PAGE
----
Thursday, May 11, 2017

Oh, patents ! Murano Glass

Copyright © Françoise Herrmann

The EPO awards ceremony will take place this year in Venice, Italy, located less than one nautical mile from the small archipelago of Murano, known for its 800-year-old glass manufacturing activity! 800 years… !

Indeed, it was in 1291 that all the Venetian glassmakers were ordered out of Venice to the small archipelago of Murano. The reasons invoked were the hazards that the furnaces used for glassblowing posed to all the wooden structures of Venice, which was also overpopulated at the time.

Until their secrets were stolen a couple centuries later, the Murano (Venetian) artisan glassmakers were the inventors and custodians of several glassmaking processes. Most importantly, the Murano glass artisans knew how to make mirrors, and they invented decorative processes involving the use of colored glass rods, such as filigrana (glass threaded with colored glass, where the color rods are stretched and fused) and millefiori (multicolored glass with “flower” designs where the color rods are cross-sectioned). Other glass processes originating in Murano included the invention of crystal (clear glass), lattimo (opaque “milk” glass), smalto (glass mosaic) and glass gemstones such as goldstone or aventurine (with a host of additional folkloric names such as monkstone, monk’s gold, stellaria and sangesetareh…)

Nowadays, the small archipelago of Murano (also called the Glass Island of Venice, even though Murano consists of 7 small islands connected by bridges) is still home to both artisan glassmakers and commercial production of glass. The oldest glassmaking company (and family), Barovier & Toso® founded in 1295, is still operating to date...with a website too! It is one of the five oldest companies in the world.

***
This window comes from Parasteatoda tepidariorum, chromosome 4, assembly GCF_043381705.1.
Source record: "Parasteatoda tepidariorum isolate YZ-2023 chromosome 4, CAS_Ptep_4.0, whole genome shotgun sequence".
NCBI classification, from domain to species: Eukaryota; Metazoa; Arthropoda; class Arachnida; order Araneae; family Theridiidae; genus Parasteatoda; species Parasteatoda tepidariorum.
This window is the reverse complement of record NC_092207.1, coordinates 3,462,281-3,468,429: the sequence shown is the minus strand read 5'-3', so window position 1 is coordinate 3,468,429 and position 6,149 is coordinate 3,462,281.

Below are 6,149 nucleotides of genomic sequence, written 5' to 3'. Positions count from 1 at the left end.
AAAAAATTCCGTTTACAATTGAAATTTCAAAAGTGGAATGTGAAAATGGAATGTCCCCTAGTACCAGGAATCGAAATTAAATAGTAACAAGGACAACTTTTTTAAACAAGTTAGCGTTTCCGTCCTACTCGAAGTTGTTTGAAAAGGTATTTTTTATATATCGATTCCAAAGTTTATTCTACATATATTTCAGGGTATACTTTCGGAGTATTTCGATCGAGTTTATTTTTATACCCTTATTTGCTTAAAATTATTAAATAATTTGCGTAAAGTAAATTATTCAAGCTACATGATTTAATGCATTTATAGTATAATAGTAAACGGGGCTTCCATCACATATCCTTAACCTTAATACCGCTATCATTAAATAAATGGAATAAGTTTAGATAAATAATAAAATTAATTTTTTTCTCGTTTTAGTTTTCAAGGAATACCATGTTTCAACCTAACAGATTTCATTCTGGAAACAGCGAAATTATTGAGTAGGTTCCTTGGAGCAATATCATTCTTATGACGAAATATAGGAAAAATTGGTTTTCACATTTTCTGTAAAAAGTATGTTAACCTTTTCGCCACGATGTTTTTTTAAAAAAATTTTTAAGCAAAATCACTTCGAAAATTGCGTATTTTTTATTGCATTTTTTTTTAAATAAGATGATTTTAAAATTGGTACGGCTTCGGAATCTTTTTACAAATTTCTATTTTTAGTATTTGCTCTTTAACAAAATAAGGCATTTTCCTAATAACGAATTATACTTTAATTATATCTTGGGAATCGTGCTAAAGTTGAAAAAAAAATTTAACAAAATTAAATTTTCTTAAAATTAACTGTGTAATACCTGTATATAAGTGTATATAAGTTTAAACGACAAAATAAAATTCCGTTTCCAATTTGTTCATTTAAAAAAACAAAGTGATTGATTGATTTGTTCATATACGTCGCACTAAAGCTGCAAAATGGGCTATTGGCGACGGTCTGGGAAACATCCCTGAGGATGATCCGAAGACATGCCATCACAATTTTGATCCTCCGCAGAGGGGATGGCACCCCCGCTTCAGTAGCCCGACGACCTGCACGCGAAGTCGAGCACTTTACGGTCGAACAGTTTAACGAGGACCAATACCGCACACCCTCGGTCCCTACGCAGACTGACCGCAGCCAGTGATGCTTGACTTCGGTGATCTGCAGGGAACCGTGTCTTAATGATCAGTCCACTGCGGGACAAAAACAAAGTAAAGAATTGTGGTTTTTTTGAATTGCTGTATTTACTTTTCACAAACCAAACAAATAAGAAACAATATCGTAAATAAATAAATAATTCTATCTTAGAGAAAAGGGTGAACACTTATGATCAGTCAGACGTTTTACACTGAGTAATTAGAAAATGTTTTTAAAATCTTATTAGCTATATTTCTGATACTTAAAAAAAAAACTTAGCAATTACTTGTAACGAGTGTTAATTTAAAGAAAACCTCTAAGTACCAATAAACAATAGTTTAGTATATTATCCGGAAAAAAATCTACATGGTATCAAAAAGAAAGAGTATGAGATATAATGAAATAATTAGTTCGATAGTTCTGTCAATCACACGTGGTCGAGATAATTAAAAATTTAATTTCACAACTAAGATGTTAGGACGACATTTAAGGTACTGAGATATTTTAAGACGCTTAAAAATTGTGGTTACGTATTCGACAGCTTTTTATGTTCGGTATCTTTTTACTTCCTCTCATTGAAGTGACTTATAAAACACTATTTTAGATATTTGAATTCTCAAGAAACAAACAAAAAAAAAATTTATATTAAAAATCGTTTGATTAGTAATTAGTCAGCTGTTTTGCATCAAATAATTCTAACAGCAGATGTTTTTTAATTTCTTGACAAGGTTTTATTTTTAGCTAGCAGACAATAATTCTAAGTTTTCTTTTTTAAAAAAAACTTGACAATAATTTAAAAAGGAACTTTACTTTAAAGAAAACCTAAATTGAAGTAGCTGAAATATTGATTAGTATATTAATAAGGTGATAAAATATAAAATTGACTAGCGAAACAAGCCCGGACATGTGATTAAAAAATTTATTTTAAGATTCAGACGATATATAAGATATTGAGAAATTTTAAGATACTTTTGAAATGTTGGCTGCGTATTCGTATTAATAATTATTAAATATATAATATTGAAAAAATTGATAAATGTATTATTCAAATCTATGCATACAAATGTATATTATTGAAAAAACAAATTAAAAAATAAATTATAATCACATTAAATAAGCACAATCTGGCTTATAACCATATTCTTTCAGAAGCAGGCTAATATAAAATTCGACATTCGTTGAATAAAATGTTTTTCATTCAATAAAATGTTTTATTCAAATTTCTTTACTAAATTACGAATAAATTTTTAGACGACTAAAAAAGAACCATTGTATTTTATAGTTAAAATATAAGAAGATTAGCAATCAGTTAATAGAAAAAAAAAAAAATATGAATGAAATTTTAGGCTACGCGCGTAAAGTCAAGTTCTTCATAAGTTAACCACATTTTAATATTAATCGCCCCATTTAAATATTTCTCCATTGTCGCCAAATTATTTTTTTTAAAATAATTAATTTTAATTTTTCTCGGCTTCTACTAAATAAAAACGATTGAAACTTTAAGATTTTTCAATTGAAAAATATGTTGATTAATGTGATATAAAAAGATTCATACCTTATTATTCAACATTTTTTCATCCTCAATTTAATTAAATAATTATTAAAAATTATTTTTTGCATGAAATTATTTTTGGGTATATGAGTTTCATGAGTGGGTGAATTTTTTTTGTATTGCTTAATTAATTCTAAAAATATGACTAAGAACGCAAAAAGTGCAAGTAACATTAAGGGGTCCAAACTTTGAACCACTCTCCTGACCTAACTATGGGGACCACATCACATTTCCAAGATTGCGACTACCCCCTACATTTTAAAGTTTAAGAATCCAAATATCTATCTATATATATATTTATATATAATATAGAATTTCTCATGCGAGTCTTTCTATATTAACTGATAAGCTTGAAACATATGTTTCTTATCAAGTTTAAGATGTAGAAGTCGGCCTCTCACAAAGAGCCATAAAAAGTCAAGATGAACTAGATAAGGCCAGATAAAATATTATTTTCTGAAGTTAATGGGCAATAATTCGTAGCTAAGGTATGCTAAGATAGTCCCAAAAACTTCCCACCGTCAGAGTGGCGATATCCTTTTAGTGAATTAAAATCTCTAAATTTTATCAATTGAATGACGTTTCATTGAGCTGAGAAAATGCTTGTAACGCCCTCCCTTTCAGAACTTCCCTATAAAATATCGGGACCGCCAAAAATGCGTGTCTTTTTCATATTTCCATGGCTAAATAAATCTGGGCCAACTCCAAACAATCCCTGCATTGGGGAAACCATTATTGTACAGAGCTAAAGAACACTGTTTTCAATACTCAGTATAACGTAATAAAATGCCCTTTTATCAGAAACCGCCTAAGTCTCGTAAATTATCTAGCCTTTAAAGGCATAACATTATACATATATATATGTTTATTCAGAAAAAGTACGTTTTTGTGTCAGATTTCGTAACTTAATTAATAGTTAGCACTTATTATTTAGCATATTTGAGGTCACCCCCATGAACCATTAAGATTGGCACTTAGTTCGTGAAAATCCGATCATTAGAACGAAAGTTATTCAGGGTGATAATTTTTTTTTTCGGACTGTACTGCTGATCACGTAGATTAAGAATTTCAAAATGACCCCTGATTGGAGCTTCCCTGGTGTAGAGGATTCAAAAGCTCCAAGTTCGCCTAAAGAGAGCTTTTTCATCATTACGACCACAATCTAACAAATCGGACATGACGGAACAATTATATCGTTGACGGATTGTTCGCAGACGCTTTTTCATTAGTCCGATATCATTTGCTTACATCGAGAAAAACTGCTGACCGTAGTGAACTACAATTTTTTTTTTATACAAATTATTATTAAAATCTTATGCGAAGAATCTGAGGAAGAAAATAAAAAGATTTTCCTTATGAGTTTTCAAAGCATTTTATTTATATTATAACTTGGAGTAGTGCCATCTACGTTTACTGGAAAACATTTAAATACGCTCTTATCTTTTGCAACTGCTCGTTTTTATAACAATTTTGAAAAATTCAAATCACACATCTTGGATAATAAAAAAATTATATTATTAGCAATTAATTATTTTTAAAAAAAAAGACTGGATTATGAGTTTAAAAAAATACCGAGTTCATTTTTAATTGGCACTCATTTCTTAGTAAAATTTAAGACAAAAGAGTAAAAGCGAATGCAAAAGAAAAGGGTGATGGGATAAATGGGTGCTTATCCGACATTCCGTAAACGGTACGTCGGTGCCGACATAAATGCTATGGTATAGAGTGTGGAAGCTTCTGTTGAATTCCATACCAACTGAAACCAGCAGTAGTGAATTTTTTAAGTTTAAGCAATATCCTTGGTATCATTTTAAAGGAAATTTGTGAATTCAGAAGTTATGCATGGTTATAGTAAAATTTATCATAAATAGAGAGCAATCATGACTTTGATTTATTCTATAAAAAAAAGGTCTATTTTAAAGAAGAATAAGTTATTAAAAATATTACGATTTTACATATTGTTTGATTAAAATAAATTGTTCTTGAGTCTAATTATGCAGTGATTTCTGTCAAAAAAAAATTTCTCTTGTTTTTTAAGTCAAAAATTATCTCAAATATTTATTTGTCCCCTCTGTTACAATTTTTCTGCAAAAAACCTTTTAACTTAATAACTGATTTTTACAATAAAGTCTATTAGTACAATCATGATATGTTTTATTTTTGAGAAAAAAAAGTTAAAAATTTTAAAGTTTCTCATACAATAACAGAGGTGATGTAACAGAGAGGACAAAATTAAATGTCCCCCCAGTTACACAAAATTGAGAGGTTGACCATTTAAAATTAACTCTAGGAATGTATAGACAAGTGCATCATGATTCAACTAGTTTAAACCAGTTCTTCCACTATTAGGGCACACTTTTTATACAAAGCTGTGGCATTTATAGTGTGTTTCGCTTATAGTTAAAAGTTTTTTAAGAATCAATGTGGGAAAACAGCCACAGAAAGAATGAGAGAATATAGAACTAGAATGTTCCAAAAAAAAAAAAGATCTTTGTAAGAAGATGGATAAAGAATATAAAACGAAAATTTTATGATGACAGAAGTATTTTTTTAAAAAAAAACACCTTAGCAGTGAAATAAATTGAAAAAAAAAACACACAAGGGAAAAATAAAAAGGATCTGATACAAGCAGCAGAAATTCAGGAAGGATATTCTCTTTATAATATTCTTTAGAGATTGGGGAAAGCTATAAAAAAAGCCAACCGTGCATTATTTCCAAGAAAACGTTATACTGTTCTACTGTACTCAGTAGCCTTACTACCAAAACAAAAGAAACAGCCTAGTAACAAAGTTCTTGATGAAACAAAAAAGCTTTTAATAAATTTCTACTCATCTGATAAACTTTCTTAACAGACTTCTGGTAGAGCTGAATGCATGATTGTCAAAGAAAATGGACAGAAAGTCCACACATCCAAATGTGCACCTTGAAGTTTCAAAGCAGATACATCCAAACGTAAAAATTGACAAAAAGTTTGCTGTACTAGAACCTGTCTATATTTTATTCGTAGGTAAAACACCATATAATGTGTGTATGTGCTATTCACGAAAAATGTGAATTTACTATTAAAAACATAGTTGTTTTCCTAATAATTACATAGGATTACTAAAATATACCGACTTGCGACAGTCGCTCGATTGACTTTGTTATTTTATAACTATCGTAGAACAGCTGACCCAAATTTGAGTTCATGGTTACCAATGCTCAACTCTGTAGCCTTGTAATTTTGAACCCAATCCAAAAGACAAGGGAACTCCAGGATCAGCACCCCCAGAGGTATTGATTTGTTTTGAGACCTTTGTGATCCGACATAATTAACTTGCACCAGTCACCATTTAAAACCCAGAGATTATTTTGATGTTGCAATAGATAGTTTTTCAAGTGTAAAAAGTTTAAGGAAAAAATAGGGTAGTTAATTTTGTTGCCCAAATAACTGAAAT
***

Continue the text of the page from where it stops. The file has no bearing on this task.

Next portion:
Considering that the Parte Venezia, decreed by the Republic of Venice as early as 1474, is believed to be the very first patent statute, the glassmakers of Venice (Murano) were probably among the first inventors to ever receive patent protection! In any event, the secrets of the Glassmakers’ Guilds were initially well guarded with 1295 legislation even preventing the artisans from traveling outside of the Republic of Venice, in exchange for various privileges granted to the nobility.

In a less radical mode, the 1474 Venetian patent statute required all inventors to file their inventions, and in exchange of this disclosure, granted them exclusive rights to use their inventions for a time-bound period of up to 10 years. Indeed, according to some researchers (e.g.; Feirreira Nascimiento, 2016), who have investigated early patents in Europe (France, England and Germany) and in the US, it even appears that the spirit of “recorded” innovation is strongly linked to the development of the glass industry.

Below, a copy of the 1474 Parte Venezia, containing, in a nutshell, the most essential tenets of the patenting system, as it exists to date. (A Cambridge University translation is hyperlinked in the Reference section).

File:Venetian Patent Statute 1474.png
In regards the 2017 EPO Inventor Awards…my conjecture is that the 2017 trophy will be made of Murano glass. The European inventor trophy design is a “Sail” that is crafted each year from different local materials.  

Of course, I might be zapped… and completely wrong.

Barovier & Toso®
Barovier & Toso® Museum
Feirreira Nascimiento, M. L.  (2016) The first patents and the rise of glass technology
Recent innovations in Chemical Engineering, 9, 1-11.
Rasmussen, S. C. (2008) Advances in 13th century glassmaking and their effect on chemical progress. Bull. Hist. Chem. 33(1), pp. 28-34.

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